How to Stop Freelancing for Free

Are you guilty of handing over your work for free without blinking an eye? Or are you sick of clients expecting you to complete work at a lower paying rate than you’re used to? The curse of freelancing for free is one that plagues us all, and forces us to question if leaving the nine to five secure job was really the right decision after all…

Don’t look back just yet. While your patience might be tested with unfair prices, there’s plenty of ways for you to get paid the amount you deserve, without throwing a tantrum and threatening to head back to the office.

Have a clear pricing system

Leaving a vague or indefinite pricing system on your website gives clients’ room to haggle and undervalue your skills. And while there’s no problem with a bit of bartering, you need to work for the amount you can afford.

You don’t need to include specific prices for projects on your site, but as long as you comment on how the pricing system works (price per hour or price per project), clients will know that they’re dealing with a set structure, and will be less likely to test your patience.

Unfortunately, that doesn’t always mean people won’t try their luck. Implement a strict set of numbers so you know exactly what you’re comfortable working for.

Have a contract drawn up in advance

Before you begin trading, it’s a good idea to have a generic contract drawn up. This is ideal for those times when those last minute deals come through with a quick turnaround period.

This will give you more time to concentrate on completing the work, and means that any essentials that you want to remain a constant in all of your contracts, will.

Without a contract you’re at risk if a client refuses to pay. If they do, there won’t be a lot you can do without proof of a written contract stating the terms of the work, so keep it at the top of your list before you start trading.

Take a deposit

For those particularly big pieces of work, the security of a deposit from a client can give you a lot of peace of mind. If you’ve been scammed before by a seemingly good client, you’ll want even more of a safety net before you agree to begin work.

Don’t be afraid to ask for a deposit for work. Some clients will straight out reject the offer, and if you don’t think you can move forward without one, then don’t feel obliged to continue working for them.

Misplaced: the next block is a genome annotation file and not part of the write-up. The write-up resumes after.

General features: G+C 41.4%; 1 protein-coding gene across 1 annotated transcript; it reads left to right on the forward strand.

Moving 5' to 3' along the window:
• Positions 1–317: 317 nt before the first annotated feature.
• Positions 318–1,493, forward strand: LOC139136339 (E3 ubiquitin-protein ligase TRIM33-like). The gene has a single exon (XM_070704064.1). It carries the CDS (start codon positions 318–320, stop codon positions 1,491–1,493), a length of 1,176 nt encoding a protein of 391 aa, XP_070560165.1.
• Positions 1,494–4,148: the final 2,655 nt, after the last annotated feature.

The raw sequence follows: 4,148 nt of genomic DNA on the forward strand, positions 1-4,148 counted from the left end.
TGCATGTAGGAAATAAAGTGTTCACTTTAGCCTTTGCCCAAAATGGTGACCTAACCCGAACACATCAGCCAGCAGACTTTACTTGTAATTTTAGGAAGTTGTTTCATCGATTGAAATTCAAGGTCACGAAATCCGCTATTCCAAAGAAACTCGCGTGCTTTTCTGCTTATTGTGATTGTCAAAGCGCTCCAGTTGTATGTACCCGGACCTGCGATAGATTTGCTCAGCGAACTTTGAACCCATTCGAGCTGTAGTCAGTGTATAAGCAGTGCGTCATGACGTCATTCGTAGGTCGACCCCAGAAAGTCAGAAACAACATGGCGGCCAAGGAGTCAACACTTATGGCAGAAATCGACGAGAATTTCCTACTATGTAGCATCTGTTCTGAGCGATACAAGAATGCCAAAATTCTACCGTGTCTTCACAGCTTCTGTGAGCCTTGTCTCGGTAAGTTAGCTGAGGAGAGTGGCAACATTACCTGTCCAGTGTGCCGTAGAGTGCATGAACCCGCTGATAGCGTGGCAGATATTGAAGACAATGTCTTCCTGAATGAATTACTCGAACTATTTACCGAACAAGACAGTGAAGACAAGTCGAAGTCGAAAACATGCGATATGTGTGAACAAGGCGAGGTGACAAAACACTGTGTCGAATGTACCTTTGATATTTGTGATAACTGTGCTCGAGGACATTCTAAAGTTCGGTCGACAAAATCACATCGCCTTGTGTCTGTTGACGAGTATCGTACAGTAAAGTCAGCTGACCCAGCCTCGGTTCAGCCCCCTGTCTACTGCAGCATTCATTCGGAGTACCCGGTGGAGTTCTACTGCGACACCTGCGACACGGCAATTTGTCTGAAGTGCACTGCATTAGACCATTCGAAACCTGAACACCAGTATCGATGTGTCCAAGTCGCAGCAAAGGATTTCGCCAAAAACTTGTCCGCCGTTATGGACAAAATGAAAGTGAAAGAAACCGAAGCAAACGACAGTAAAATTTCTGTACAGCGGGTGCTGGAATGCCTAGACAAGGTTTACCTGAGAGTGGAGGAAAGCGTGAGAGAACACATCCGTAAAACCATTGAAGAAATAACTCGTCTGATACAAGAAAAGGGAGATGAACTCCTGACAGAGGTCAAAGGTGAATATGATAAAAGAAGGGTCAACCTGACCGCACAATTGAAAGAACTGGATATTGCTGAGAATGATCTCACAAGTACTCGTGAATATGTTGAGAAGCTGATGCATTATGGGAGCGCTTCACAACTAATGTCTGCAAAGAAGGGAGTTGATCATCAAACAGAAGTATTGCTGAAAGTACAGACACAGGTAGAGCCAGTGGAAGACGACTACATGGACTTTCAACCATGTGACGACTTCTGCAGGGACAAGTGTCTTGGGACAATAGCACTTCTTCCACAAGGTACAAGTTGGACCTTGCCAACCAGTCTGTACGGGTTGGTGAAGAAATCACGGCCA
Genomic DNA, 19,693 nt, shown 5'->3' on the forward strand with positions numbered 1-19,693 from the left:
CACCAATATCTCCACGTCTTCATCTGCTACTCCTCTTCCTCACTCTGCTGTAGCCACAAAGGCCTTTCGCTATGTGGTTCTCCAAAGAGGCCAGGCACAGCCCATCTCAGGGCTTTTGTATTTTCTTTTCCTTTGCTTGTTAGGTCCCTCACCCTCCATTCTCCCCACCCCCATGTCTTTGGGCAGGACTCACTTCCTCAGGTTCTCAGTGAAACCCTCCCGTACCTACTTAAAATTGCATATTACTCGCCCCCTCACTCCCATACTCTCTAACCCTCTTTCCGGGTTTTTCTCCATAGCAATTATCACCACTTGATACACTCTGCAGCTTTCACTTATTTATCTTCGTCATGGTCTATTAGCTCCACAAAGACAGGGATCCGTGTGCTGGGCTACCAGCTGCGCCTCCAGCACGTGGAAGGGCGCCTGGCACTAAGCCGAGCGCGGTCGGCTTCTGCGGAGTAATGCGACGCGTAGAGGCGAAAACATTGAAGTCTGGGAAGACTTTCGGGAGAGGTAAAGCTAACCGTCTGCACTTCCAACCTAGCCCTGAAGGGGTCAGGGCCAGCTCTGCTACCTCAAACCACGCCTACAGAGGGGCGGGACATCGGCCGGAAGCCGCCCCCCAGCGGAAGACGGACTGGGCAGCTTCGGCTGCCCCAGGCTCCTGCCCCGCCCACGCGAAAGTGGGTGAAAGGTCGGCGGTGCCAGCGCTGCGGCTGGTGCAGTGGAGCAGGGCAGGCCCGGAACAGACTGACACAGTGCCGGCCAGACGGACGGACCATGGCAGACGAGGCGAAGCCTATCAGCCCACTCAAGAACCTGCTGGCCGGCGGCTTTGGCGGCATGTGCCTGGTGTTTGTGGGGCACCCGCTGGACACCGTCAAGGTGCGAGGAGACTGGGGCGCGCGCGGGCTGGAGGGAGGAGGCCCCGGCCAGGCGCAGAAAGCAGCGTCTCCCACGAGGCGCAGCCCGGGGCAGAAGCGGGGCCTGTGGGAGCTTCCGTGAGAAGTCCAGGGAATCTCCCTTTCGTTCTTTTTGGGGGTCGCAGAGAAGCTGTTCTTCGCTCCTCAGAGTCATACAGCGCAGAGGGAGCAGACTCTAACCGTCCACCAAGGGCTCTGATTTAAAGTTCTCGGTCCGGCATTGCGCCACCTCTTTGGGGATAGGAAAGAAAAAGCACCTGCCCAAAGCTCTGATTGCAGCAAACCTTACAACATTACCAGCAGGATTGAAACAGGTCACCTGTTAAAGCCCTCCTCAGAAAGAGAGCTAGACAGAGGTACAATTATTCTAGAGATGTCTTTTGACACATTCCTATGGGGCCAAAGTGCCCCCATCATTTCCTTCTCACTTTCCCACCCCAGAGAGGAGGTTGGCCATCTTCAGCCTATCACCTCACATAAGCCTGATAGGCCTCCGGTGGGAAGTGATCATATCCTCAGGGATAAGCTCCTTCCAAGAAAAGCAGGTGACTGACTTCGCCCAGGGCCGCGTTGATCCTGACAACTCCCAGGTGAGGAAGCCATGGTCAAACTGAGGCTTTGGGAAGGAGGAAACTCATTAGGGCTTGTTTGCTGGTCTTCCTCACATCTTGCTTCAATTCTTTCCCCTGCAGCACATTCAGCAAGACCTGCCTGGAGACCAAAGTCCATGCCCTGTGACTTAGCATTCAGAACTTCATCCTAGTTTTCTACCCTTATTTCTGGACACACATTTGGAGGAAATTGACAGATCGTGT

This is a good idea for larger pieces where you feel your time is more valuable, and you’d lose more money if the client refused to pay.

Don’t undercharge

While you might have a clear pricing system in place, that doesn’t mean it’s the best one for you. There are plenty of freelancers overpricing their services and losing out on money because of it, but if you’re undervaluing your prices, you’re also damaging your reputation.

Clients are less likely to expect a good piece of work if you give them a lower value, and you’ll lose out on their trust as well as their money.

If you’re undervaluing yourself, everyone else will too. Get some solid industry insights on your work and its value if you’re unsure – you could end up better off for it!

Don’t complete any work for free

This might sound a little too simple, but it definitely works. Want to stop freelancing for free? Then don’t. To be taken seriously as a freelancer from the get-go, don’t go handing out free samples willy-nilly.

It can be tempting to offer free pieces of work as bait when you’re getting off the ground, but the end result is never a good one.

First you’re offering a free piece of work to your Mum, next thing it’s your Uncle and before you know if you’re writing a six page website for your second cousin’s nephew’s pet shop in Germany. The best policy is to stick to charging your regular fees. That way, no one will be shocked at the sudden price hike!

Are you being hassled by clients who want to pay you less? Leave us a comment below with your experiences!

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